The Supreme Court held that CRS § 12-36.5-104(10)(a) protects the records of a professional review committee from all forms of subpoena or discovery. The statute further protects the records from admissibility in civil suits. The Court also held that the term “civil suit” includes administrative proceedings of an adjudicatory nature. Accordingly, the Colorado Medical Board’s (Board) records are protected from subpoena or discovery and are not admissible in the administrative hearing regarding the denial of the doctor’s medical license, and the Board need not furnish the records at issue in this petition.

The Court therefore reversed the district court’s order requiring that the Board comply with the Administrative Law Judge’s discovery order. The case was remanded to the district court with directions.

Summary and full case available here.

Colorado Supreme Court: Ballot Initiative Rejected Because it Proposes More than a Single Subject

The Colorado Supreme Court issued its opinion in In the Matter of the Title, Ballot Title, and Submission Clause for 2013-2014 #76: Hayes v. Spalding and Staiert on Monday, June 23, 2014.

Single Subject Violation—Second Subject has an Independent Purpose.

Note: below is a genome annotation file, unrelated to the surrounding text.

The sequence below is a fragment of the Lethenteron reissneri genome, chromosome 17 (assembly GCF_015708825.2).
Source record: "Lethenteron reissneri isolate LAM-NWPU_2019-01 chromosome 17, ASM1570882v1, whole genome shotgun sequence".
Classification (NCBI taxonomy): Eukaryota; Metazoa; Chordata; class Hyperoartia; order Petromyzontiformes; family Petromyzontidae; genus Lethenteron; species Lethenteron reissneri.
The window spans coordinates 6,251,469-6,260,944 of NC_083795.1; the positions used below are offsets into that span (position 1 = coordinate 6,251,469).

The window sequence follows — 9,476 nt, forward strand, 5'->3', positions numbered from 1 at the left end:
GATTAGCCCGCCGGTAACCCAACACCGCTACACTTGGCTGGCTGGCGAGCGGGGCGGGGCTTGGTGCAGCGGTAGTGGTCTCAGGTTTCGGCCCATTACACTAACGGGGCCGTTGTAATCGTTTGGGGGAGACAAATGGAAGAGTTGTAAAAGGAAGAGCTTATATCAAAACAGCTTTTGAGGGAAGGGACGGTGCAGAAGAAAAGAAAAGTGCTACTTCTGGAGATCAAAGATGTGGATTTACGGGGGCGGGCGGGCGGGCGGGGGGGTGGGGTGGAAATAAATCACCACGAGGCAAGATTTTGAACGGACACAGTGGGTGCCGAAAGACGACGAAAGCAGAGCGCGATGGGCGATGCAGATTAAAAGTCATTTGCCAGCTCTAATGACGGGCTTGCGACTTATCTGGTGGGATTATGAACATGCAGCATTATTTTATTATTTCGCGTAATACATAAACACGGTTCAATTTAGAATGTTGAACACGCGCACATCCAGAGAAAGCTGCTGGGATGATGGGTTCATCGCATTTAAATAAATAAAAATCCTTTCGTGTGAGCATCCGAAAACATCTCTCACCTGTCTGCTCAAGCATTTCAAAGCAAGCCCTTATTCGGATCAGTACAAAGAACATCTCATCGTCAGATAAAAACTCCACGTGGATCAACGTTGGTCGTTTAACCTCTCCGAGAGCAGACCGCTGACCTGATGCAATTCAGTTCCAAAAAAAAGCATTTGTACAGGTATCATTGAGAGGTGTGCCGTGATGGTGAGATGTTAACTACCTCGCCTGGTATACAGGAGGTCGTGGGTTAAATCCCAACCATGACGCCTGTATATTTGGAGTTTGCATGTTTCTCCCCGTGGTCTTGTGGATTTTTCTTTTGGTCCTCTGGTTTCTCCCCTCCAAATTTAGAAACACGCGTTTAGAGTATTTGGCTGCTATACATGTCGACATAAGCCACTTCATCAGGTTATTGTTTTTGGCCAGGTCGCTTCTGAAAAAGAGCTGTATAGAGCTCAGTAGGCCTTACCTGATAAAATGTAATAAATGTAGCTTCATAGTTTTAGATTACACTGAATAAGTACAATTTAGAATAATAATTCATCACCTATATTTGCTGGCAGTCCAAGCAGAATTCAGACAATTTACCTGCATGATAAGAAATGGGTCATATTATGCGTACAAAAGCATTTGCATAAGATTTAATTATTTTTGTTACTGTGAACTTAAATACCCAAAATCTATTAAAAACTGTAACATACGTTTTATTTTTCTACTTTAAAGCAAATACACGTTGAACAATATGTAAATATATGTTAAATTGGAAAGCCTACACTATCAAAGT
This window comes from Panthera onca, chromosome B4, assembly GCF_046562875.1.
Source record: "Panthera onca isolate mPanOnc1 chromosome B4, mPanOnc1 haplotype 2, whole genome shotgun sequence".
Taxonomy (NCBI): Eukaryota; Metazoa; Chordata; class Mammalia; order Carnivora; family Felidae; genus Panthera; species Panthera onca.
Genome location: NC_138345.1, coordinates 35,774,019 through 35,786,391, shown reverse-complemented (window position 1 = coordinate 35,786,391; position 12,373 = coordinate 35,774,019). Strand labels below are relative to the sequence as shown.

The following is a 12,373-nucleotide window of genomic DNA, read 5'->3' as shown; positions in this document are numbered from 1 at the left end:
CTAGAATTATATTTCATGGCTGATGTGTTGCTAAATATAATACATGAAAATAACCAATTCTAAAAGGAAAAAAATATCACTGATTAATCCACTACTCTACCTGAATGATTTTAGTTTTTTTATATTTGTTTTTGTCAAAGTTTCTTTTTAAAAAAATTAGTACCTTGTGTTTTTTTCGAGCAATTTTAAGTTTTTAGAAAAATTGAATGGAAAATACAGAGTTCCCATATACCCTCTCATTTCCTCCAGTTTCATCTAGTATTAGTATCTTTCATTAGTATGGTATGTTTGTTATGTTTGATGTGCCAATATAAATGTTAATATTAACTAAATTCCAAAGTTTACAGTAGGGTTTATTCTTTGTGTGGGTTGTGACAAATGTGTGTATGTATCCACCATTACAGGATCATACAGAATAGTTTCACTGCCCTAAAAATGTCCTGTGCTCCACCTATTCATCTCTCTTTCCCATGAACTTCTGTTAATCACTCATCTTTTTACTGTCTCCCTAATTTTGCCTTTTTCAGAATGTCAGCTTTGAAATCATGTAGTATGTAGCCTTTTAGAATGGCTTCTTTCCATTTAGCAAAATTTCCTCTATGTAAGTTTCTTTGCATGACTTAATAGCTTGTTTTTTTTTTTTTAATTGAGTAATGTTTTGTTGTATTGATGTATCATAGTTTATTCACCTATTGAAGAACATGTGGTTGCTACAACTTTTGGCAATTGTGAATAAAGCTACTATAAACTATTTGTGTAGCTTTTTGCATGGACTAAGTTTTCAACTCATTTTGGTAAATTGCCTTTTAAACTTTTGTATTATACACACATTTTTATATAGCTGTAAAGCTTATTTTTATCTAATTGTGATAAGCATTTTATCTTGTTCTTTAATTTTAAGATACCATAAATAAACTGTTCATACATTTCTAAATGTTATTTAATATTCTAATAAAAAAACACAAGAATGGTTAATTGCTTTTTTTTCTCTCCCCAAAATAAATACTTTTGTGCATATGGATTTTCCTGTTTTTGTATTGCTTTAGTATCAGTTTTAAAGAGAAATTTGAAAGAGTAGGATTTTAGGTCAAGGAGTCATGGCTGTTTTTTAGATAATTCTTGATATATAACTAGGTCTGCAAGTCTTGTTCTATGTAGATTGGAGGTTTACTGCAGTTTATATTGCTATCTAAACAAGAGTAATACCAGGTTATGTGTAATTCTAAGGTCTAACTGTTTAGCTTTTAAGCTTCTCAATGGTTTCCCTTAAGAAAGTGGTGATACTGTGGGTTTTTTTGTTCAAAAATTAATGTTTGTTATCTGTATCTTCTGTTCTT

Initiative #76 would repeal existing Colorado Constitution Article XXI in its entirety. Currently, Article XXI sets forth provisions for recalling state and local elected officers. Initiative #76 proposes to comprehensively revamp the recall provisions of Article XXI, for the purpose of altering the manner in which state and local recall elections are triggered and conducted.

Initiative #76 has a second purpose: to establish a new constitutional right to recall non-elected state and local officers. Historically, Colorado law has provided only for the recall of elected officers. The initiative’s second subject has a distinct and separate purpose from its first subject.

The Supreme Court concluded that Initiative #76 proposes more than a single subject, in violation of Colo. Const. art. V, § 1(5.5), because the second subject has a purpose that is not dependent on or necessarily and properly connected to the first. Accordingly, the Court reversed the Title Board’s action. The matter was returned to the Title Board with directions to strike the title and return the initiative to its proponents.

Summary and full case available here.

Colorado Supreme Court: Ballot Initiative Encompasses Only Single Subject and is Therefore Acceptable

The Colorado Supreme Court issued its opinion in In the Matter of the Title, Ballot Title, and Submission Clause for 2013-2014 #129: Milo v. Coulter and Staiert on Monday, June 23, 2014.

Single Subject—Clear Title.

The Supreme Court held that Initiative #129 contains a single subject: the definition of a “fee.” The Court also held that the title clearly expresses the single subject of Initiative #129. The Court thus affirmed the action of the Title Board.

Summary and full case available here.

Tenth Circuit: Unpublished Opinions, 6/24/2014

On Tuesday, June 24, 2014, the Tenth Circuit Court of Appeals issued no published opinions and five unpublished opinions.

Kastner v. Intrust Bank

O’Bryant v. State of Oklahoma

Knight v. Colvin

Borwick v. University of Denver, Board of Trustees

United States v. Hankerson

Case summaries are not provided for unpublished opinions. However, published opinions are summarized and provided by Legal Connection.